5 Alumni design Grabbles video game
A group of Stetson alumni–majors in digital arts, computer science, business and other programs–have designed a video game called Grabbles, which, according to the website, is a deceptively simple, yet “addictive” platformer that requires the player to navigate the levels in an unconventional way. Rather than running and jumping, Grabbles pull themselves through a treacherous alien world using their two sticky elastic appendages. The game features include:
- Online and Local Multiplayer
- Arena, Deathmatch, and Race modes
- Single Player / Co-op Campaign
- Stretchy, dynamic, physics-based character
- You play using a mouse, touchscreen, or any standard controller
- Runs on Windows, Mac, Linux, iOS, and Android.
Zebadiah Long, one of the founders said that the group took inspiration from recent indie games like Super Meat Boy and Braid. He explained that their “simple mechanic” made the games “really dynamic and fun.”
Long, who graduated Stetson in 2009 as a computer science major, collaborated with Stetson’s Department of Mathematics and Computer Science and involved several current majors in beta-testing the game. “We worked cooperatively with Zeb and company to help out,” said Michael Branton, Ph.D., professor of mathematics and computer science. “Zeb also then gave a talk to the Stetson ACM club on game development.”
The Grabbles production team, pictured from left to right: Brent Walker ’09, Joseph Flanagan, Francisco Boden ’14, Brad Murphy, Zebadiah Long ’09, Sebastian Amunategui, and David Plakon ’09, are members of Noble Whale Studios, captained by Zeb Long and Brad Murphy. (Henry Toland ‘08, is not pictured.) In addition to graduating with majors in math and computer science, the team’s combined majors also span digital arts, business administration as well as other programs in arts and sciences.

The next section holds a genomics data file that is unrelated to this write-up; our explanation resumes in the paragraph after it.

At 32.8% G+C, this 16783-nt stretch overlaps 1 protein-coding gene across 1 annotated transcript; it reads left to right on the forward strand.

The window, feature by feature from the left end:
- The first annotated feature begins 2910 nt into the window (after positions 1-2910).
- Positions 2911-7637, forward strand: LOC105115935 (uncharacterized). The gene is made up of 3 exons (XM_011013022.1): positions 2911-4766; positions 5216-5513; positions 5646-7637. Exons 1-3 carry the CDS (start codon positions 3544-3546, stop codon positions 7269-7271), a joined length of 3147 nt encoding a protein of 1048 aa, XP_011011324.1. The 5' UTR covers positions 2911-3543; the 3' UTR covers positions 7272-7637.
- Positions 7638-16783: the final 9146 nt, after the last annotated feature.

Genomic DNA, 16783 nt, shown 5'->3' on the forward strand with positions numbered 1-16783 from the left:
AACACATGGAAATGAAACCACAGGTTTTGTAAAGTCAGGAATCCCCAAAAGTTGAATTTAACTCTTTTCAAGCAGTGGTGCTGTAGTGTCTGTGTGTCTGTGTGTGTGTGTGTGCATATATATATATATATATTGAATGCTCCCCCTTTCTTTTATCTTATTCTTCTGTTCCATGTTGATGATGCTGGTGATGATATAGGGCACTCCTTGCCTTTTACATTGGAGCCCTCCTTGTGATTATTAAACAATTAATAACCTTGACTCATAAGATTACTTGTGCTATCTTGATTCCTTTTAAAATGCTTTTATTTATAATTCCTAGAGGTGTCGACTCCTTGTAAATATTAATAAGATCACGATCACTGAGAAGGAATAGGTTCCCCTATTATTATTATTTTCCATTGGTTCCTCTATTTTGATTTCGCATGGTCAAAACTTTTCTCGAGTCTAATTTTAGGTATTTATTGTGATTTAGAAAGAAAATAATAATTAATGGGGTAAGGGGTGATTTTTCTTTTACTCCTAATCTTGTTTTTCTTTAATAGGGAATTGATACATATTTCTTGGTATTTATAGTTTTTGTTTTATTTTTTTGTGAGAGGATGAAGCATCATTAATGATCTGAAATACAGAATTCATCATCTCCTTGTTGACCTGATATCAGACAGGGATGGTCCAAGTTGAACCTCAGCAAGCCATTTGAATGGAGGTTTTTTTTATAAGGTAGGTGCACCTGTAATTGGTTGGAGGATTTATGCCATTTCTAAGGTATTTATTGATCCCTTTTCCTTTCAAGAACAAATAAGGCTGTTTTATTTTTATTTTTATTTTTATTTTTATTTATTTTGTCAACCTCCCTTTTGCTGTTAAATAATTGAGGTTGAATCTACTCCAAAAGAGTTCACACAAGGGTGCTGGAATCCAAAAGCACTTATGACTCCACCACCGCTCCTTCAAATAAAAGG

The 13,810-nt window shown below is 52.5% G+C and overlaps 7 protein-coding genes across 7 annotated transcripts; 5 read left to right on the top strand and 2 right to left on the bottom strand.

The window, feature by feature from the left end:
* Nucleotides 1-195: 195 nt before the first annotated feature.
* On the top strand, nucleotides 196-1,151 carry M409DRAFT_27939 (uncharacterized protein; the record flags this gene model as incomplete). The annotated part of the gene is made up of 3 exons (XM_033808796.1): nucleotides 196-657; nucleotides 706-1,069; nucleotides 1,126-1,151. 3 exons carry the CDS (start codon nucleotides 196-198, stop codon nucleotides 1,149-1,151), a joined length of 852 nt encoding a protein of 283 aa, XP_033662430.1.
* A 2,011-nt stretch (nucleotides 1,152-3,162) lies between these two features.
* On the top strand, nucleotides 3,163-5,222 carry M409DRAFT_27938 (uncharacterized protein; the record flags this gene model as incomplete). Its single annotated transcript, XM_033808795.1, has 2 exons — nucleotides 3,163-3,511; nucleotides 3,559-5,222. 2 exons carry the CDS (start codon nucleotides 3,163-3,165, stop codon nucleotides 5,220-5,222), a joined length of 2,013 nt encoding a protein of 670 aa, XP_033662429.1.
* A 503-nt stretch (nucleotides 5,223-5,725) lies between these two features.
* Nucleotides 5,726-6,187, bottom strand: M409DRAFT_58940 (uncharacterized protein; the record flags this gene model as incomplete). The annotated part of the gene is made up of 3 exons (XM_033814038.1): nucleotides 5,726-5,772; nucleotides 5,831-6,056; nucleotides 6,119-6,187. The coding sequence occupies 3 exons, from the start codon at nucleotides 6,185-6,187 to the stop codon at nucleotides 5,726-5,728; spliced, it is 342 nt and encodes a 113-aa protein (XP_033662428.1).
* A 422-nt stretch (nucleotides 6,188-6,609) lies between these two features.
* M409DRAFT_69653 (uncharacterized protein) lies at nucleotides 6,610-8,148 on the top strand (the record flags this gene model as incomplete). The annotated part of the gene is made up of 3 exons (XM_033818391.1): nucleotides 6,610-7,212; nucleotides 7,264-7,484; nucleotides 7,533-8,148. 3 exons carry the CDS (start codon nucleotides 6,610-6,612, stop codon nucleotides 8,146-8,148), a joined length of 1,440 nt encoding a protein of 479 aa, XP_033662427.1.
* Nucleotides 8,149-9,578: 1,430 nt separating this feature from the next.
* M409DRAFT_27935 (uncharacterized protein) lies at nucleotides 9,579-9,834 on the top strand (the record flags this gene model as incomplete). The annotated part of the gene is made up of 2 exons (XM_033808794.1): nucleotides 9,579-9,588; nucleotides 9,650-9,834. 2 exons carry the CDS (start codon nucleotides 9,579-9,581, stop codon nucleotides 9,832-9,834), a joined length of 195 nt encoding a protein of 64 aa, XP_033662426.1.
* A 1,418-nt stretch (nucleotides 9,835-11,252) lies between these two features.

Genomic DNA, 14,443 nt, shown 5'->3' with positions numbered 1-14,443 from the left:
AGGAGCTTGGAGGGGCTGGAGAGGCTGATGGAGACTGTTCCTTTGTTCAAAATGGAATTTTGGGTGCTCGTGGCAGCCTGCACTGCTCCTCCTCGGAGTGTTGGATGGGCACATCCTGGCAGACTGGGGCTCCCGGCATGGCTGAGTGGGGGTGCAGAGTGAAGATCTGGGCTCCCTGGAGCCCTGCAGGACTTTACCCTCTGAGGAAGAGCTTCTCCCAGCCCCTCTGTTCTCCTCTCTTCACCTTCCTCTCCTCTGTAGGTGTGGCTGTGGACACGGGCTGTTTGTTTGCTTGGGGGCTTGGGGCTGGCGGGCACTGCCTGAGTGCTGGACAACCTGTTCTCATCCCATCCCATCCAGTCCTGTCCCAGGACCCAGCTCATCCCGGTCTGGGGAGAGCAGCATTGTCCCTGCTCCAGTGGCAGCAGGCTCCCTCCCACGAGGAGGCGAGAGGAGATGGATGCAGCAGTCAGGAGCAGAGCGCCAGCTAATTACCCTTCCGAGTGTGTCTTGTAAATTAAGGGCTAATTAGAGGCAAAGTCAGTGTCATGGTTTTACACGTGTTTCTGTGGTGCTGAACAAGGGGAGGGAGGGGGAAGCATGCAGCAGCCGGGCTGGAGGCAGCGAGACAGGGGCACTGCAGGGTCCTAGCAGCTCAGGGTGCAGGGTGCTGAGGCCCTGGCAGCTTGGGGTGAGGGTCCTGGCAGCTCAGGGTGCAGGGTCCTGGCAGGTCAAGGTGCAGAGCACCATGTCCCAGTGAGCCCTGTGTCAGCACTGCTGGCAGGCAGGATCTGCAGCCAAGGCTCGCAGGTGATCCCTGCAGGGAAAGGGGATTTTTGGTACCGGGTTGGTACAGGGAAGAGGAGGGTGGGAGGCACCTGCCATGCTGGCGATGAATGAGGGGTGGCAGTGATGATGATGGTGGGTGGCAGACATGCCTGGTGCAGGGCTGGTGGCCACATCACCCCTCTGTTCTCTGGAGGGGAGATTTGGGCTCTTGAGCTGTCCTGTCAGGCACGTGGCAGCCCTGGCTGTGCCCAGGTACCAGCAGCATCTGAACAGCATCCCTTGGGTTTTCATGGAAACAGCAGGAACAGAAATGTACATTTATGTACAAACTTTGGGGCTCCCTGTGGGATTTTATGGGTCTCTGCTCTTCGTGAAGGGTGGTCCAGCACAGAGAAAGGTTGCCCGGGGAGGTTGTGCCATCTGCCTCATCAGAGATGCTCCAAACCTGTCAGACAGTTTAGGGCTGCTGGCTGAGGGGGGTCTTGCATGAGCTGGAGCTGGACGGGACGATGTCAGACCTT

Noble Whale Studios is an independent game studio formed by childhood friends. After graduating college in 2009, they moved in together and soon found themselves collaborating on simple prototypes and experimental games. Their first mobile game “Poo Monkeys” never saw the light of day, but resulted in a related side project named, “Liquid Color Live Wallpaper,” being released on the Android market. They are planning their first major commercial release in 2014. With their tight-knit crew pieced together from past roommates, current roommates, and friends of roommates, they thought it only appropriate to name their studio after the house where it all began, “The Whale.”
The team is building a Kickstarter campaign to launch in the upcoming months. For now, these Stetson alumni are looking to raise awareness.
by Grace Aguda